2010 - 2013

Assessing the behaviour and welfare of broiler breeders using alternative feeding strategies

Principal Investigator: Stephanie Torrey, Agriculture and Agri-Food Canada (at University of Guelph)
Status: Completed


To investigate the implications of feed restriction strategies in broiler breeder chickens.


Broiler chickens have long been selected for fast growth and high meat yield. While this selection has resulted in impressive production efficiencies in broilers, the same genetic potential for growth in breeders is in contradiction to their reproductive performance; if breeders are fed typical commercial diets ad libitum, they would quickly gain too much weight and develop problems such as lameness, ascites, and decreased reproductive capabilities. On the other hand, restricting breeders to feeding levels that promote optimum health and reproductive performance leads to chronic hunger. The industry is in need of feeding strategies that maintain productivity while improving broiler breeder welfare. One such strategy may be to dilute the diet with high fibrous fillers such as oat hulls, sugar-beet pulp, sunflower meal and wheat gluten. Another suggested strategy is to use appetite suppressants such as calcium propionate (CaP). Research at the Scottish Agricultural College suggests that diets containing oat hulls and CaP can acceptably reduce weight gains and simultaneously reduce feeding motivation and virtually eliminate object pecking without impairing reproductive performance. Dr. Torrey is testing similar strategies by feeding breeders, either on a daily or skip-a-day basis, one of three dietary treatments: a commercial quantitatively restrictive diet, a qualitatively restrictive diet (fibre-supplemented) with feed-grade CaP, and a qualitatively restrictive diet with purified CaP.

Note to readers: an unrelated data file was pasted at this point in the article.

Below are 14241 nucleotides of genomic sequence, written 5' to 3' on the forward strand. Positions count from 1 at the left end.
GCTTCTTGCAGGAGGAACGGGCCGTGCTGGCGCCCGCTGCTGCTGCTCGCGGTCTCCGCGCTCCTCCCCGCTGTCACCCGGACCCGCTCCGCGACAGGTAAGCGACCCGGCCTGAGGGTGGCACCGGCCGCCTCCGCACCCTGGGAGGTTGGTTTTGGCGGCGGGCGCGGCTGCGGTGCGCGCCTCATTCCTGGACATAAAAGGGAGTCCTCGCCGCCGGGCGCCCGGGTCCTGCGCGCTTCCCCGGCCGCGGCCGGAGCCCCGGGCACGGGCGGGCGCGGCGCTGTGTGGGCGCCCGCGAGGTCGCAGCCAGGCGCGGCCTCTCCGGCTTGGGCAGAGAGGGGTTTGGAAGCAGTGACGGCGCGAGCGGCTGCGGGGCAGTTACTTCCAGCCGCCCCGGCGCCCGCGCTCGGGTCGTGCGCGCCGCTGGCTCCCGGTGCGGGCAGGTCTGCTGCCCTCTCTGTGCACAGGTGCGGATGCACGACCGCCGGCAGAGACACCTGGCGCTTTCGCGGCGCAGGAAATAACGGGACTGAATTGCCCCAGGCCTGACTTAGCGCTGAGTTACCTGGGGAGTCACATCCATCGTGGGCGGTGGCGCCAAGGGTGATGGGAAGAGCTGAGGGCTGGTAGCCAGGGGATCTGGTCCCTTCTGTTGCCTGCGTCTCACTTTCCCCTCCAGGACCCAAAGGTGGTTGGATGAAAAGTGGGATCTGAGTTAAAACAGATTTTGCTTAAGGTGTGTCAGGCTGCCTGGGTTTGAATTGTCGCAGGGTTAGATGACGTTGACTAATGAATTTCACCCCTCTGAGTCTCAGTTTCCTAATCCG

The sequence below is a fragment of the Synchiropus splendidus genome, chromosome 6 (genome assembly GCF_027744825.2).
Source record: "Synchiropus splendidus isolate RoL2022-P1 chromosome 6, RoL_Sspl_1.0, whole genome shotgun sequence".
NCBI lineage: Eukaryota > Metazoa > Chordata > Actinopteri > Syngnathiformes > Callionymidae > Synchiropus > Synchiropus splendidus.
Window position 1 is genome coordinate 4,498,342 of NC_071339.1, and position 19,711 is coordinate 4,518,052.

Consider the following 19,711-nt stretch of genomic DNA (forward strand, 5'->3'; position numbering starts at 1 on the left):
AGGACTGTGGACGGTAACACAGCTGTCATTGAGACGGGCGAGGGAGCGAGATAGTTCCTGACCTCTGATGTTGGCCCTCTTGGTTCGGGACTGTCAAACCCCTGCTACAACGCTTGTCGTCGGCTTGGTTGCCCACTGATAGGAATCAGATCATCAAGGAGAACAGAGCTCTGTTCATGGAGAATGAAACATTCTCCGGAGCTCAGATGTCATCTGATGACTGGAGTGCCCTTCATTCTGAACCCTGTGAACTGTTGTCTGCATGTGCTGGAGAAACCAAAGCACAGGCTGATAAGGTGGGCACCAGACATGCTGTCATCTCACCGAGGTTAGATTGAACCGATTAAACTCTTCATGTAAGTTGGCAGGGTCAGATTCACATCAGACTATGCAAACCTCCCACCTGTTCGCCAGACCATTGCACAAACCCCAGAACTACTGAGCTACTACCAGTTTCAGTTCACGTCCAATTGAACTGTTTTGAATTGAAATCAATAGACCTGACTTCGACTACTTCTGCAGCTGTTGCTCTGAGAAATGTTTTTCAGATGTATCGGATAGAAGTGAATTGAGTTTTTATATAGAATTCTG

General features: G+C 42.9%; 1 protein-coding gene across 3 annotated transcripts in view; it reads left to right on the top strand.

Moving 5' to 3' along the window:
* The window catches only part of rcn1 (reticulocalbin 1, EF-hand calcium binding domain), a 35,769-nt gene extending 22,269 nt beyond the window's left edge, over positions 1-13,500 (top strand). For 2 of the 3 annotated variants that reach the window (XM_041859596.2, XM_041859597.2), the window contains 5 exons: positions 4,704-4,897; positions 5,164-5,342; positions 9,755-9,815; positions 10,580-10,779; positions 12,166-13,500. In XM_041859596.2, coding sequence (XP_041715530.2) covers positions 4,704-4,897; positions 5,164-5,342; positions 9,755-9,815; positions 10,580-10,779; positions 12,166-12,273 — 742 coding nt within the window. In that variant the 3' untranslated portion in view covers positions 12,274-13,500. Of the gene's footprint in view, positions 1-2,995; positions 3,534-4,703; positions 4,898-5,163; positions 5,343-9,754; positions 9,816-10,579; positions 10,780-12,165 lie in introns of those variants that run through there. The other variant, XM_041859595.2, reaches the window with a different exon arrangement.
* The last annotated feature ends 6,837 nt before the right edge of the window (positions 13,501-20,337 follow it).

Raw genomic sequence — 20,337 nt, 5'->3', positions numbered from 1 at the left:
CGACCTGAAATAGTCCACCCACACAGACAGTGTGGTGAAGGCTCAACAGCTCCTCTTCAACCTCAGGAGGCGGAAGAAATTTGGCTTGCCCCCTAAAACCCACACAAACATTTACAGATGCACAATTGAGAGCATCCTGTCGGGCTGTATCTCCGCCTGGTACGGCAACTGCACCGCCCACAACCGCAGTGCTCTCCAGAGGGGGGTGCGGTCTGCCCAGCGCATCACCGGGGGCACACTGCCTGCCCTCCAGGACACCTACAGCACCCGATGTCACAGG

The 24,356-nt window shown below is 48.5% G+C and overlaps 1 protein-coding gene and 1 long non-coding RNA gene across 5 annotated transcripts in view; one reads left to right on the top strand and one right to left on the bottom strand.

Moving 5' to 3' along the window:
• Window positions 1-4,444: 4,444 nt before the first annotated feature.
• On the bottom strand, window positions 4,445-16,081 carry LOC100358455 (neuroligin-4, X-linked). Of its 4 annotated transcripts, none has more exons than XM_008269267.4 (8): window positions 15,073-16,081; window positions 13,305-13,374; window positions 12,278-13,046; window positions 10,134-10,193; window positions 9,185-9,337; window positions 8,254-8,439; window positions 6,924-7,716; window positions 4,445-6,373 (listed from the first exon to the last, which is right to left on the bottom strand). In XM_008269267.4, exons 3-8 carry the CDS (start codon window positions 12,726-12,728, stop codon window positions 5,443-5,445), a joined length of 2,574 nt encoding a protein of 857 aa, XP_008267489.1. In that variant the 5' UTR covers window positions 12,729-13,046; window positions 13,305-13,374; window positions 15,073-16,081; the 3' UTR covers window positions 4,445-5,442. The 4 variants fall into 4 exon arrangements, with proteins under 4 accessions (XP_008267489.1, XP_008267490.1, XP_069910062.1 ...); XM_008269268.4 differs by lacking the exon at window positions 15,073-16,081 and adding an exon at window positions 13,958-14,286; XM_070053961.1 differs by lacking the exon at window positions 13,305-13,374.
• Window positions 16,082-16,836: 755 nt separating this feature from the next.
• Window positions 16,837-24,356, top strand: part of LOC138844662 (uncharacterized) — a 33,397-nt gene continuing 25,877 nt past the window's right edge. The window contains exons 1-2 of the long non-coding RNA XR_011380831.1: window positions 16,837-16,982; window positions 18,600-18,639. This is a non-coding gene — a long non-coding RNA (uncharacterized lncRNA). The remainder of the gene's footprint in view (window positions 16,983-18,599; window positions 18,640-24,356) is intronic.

All of the alternative diets used in this study resulted in breeder body weights comparable to those obtained with commercial diets, and led to better feather condition, possibly due to less hunger-related feather pecking. The breeders were not overtly averse to supplemental fibre in their diet. Behavioural studies are ongoing to determine which feeding program the birds prefer.


Feed restriction in broiler breeders is an increasing animal welfare concern. Breeder diets containing fibre supplements and/or appetite suppressants may be a solution to improve breeder welfare while maintaining their health and reproductive performance.


$324,611 ($82,490 AAFC*, $160,080 OMAFRA (in-kind); CPRC $82,041)


*This research was part of the 2010-2013 Poultry Science Cluster which was supported by AAFC as part of Growing Forward, a federal-provincial-territorial initiative.

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